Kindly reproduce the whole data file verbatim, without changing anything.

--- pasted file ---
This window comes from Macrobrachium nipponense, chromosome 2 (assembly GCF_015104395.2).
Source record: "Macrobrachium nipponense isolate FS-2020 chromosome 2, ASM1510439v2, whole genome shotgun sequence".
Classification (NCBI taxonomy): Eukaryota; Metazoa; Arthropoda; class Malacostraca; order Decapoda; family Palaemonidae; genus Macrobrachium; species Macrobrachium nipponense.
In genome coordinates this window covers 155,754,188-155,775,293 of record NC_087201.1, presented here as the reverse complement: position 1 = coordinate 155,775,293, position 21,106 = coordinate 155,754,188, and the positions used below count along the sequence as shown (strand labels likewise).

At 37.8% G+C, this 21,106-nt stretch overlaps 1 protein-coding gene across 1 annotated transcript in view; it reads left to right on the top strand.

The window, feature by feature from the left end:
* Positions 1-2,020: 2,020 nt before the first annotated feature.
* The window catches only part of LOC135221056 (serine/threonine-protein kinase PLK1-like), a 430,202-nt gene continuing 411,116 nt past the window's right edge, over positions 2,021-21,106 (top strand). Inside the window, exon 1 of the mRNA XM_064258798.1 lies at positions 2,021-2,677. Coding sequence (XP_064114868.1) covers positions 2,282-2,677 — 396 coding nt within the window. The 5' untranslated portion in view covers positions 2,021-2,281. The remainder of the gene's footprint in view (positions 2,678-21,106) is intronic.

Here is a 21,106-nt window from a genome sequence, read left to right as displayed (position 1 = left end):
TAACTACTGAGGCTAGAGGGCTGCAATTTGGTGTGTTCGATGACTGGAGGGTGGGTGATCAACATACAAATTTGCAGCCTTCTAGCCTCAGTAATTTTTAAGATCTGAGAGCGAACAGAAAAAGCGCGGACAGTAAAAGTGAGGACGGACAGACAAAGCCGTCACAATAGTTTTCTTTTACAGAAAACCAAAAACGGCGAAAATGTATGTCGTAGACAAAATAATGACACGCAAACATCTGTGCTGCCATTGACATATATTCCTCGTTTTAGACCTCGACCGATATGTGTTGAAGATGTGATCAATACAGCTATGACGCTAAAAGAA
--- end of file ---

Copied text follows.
This window comes from Macrobrachium nipponense, chromosome 2 (assembly GCF_015104395.2).
Source record: "Macrobrachium nipponense isolate FS-2020 chromosome 2, ASM1510439v2, whole genome shotgun sequence".
Classification (NCBI taxonomy): Eukaryota; Metazoa; Arthropoda; class Malacostraca; order Decapoda; family Palaemonidae; genus Macrobrachium; species Macrobrachium nipponense.
In genome coordinates this window covers 155,754,188-155,775,293 of record NC_087201.1, presented here as the reverse complement: position 1 = coordinate 155,775,293, position 21,106 = coordinate 155,754,188, and the positions used below count along the sequence as shown (strand labels likewise).

At 37.8% G+C, this 21,106-nt stretch overlaps 1 protein-coding gene across 1 annotated transcript in view; it reads left to right on the top strand.

The window, feature by feature from the left end:
* Positions 1-2,020: 2,020 nt before the first annotated feature.
* The window catches only part of LOC135221056 (serine/threonine-protein kinase PLK1-like), a 430,202-nt gene continuing 411,116 nt past the window's right edge, over positions 2,021-21,106 (top strand). Inside the window, exon 1 of the mRNA XM_064258798.1 lies at positions 2,021-2,677. Coding sequence (XP_064114868.1) covers positions 2,282-2,677 — 396 coding nt within the window. The 5' untranslated portion in view covers positions 2,021-2,281. The remainder of the gene's footprint in view (positions 2,678-21,106) is intronic.

Here is a 21,106-nt window from a genome sequence, read left to right as displayed (position 1 = left end):
TAACTACTGAGGCTAGAGGGCTGCAATTTGGTGTGTTCGATGACTGGAGGGTGGGTGATCAACATACAAATTTGCAGCCTTCTAGCCTCAGTAATTTTTAAGATCTGAGAGCGAACAGAAAAAGCGCGGACAGTAAAAGTGAGGACGGACAGACAAAGCCGTCACAATAGTTTTCTTTTACAGAAAACCAAAAACGGCGAAAATGTATGTCGTAGACAAAATAATGACACGCAAACATCTGTGCTGCCATTGACATATATTCCTCGTTTTAGACCTCGACCGATATGTGTTGAAGATGTGATCAATACAGCTATGACGCTAAAAGAA